And when you look further ahead, how do you envision the company growing? How does picturing the company at double or triple its size change long range planning?
The company is in a growth mode. I expect us to double in size over the next couple of years. And if you’re looking in the short term, you can make decisions on systems, financial system at the most basic, that would get you through today, but it won’t get you through what you’re expecting to see in two to three years. I certainly hate to double work. A financial system implementation takes effort. And I hate to do that now thinking that the company is going to be a $10 million company, and then in three years, it’s a $50 million company and we just implemented a financial system that doesn’t work. That’s an easy example in my sphere. But data warehousing, computer processing, human resources, how we hire all of those aspects—I don’t want to design something that’s too big for what we need, but I certainly want to make sure that it’s scalable in the next few years.
I gather Giant Oak serves a range of customers from private to public—how does that affect and/or complicate your financial modeling and forecasting?
Giant Oak uses an understanding of behavioral science and its machine learning search technology, GOST, to screen data, identify illicit behaviors and manage risk for organizations such as compliance teams leading anti-money laundering initiatives. While the modeling or forecasting needs are similar, GOST provides targeted solutions for each customer. For this reason, we often segment Giant Oak’s business between private and public. Certainly, there are general aspects to doing business in the public sector that differ with the private sector. The types of contracts, their terms and lengths, payment requirements, documentation, reporting, et cetera can be different in these two environments. Since every customer, public or private, has some unique requirements, any of these items end up being variables in the financial plan.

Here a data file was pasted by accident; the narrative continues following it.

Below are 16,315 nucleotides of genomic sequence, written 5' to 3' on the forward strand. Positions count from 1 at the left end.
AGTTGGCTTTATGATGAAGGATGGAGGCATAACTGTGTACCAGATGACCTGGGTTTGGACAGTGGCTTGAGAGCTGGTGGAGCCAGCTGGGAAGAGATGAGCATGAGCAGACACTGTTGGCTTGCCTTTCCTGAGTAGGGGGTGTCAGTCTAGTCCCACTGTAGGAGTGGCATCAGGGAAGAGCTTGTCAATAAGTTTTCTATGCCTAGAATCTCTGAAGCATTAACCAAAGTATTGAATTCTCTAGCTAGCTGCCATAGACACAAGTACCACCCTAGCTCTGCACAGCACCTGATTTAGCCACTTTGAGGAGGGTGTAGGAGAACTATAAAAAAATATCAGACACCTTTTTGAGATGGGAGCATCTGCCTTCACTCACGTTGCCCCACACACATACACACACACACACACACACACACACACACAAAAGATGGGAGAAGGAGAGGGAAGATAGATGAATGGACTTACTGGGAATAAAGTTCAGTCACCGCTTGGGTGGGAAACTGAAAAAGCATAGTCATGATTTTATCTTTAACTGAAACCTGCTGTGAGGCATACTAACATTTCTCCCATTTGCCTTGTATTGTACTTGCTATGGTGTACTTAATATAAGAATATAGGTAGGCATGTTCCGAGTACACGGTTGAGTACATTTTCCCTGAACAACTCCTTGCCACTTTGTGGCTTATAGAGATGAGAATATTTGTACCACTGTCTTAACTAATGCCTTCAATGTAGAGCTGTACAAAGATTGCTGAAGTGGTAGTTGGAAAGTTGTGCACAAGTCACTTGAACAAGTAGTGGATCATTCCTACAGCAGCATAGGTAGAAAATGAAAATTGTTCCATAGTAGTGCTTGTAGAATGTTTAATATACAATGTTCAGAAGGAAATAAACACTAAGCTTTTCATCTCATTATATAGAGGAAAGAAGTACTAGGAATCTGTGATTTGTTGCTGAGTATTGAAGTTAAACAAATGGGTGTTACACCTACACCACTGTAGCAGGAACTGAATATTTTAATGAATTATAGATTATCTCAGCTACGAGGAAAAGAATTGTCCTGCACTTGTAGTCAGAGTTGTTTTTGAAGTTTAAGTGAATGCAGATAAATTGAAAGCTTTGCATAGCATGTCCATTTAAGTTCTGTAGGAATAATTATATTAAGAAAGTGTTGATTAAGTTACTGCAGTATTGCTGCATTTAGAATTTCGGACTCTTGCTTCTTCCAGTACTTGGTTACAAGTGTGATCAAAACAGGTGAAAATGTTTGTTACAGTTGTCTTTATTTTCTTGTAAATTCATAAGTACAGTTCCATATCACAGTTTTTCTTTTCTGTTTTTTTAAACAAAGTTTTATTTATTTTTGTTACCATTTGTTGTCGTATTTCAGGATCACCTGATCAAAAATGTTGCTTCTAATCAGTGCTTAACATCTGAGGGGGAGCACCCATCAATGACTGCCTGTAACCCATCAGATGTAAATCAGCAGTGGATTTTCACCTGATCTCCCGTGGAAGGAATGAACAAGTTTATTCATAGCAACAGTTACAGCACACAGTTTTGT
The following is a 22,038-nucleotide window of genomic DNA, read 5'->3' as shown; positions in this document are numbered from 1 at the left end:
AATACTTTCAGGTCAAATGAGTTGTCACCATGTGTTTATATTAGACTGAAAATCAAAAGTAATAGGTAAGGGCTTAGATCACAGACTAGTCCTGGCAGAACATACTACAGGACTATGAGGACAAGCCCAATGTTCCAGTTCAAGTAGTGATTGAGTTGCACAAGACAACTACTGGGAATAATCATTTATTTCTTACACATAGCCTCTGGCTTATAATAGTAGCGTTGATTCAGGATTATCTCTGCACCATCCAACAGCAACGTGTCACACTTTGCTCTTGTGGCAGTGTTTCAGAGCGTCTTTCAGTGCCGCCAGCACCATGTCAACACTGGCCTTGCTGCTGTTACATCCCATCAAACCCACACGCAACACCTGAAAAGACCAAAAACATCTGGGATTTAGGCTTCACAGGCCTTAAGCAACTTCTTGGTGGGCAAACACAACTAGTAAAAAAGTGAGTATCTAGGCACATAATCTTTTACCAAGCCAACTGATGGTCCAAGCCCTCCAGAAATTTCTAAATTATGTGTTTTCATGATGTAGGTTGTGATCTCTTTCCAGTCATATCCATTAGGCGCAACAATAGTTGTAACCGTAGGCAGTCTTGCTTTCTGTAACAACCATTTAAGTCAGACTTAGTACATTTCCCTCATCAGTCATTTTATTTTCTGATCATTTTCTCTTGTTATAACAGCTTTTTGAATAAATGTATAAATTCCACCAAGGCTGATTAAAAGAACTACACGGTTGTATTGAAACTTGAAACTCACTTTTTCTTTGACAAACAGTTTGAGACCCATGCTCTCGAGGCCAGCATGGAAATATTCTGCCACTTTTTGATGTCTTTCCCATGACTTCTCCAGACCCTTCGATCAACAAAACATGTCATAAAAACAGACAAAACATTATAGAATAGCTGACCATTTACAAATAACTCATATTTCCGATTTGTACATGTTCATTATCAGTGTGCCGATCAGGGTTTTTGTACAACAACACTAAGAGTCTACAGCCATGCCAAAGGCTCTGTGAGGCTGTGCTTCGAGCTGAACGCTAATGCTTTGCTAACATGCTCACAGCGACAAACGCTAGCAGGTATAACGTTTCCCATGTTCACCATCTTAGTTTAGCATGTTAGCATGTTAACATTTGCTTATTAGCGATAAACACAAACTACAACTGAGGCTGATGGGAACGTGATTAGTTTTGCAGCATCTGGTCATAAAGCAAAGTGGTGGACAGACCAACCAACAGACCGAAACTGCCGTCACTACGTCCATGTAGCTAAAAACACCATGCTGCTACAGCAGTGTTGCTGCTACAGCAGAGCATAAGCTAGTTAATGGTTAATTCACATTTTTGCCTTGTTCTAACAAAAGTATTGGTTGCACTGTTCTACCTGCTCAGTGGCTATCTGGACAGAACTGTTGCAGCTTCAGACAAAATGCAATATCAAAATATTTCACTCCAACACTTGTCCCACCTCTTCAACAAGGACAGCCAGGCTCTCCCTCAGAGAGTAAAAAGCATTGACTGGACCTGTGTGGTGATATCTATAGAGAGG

How do you also keep a focus on innovating? How do you figure out what to greenlight to get the most benefit in this economic environment?
With our GOST product we’re combining data and behavior to try and ferret out bad actors in multiple industries. And the way people operate today is different than the way people operated just 18 months ago. The pandemic certainly changed people’s use of data, their use of the technology. So we can’t rest on the great solution that we have right now and expect that it’s going to continue to do things for us in the future. A lot of it’s core and will travel into the future, but there are new, different things coming up all the time. We spend a pretty significant amount of money on our research and development. Our science team continues to really look at data and develop additional models to help us and our customers.
Ideally what does innovation look like in an industry that is changing so quickly?
It is changing rapidly. People might’ve thought five, 10 years ago that the government contracts or work that would be for the government for a five-year term. And if you do the same thing for the next five years, we’re finding even within the government we need to make sure that we’re staying abreast of everything that’s going on and can’t rest on a five-year contract. We have a five-year contract, but if you’re not performing with the new things that are coming along, you won’t maintain that contract.